17%

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Huawei was the number two smartphone vendor in 2019, behind Samsung and ahead of Apple, according to new data from Canalys and Counterpoint Research. The company’s share of the global smartphone market grew a remarkable 17 percent, despite the Trump administration’s blockade preventing Google and other U.S. companies from doing business with Huawei.

"This was the result of an aggressive push from Huawei in the Chinese market, where it achieved almost 40 percent market share,” wrote Counterpoint in its report. Even though Huawei phones may be less popular outside China, its home territory is massive enough to keep growth going for now.

Things might change if the ban doesn’t let up — The company has been building itself up as a serious player in Europe, but new phones due out soon like the P40 and P40 Pro likely won’t have access to Google services. That’s fine inside China where Google is nonexistent and Huawei phones use local apps instead, but in much of the rest of the world Google’s products like Search and YouTube still dominate the internet. Some of Huawei’s more recent phones including the P30 Pro, released in the first half of 2019, were released before the ban came down and still have access to Google services.

We may already be seeing the slowdown — Yesterday market research firm IDC released its own smartphone market share report showing that Huawei was pummelled towards the end of 2019. It shipped 56.2 million smartphones in the final three months of the year, down from 60.5 million units during the same time a year ago. Huawei’s Mate 30 Pro, released back in September, was the first without access to Google apps.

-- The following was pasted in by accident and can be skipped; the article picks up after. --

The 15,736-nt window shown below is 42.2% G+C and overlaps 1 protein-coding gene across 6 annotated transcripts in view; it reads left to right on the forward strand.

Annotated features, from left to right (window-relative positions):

"Huawei's performance continued to be strong in China, but while it has been diligently building up a presence as a top tier smartphone player in Western Europe, that's where shipments saw the biggest hit," said Melissa Chau, associate research director with IDC's Worldwide Mobile Device Trackers.

Huawei’s chief in Austria recently told a reporter that the Chinese smartphone maker wouldn’t resume offering Google apps on its phones even if the U.S. ban is lifted. The company’s follow up statement contradicted that, however, stating that the company would prefer to stick with Google services if possible. The company has been building up its own alternative, called Huawei Mobile Services, but I can’t imagine it'd have an easy time competing internationally against a monolith like Google — at least not in the near term. The only Chinese software product to find material success outside the country has arguably been TikTok.

Huawei Mobile Services is likely a long term bet to someday eliminate its reliance on American firms, as it has done by creating its own chips and other hardware.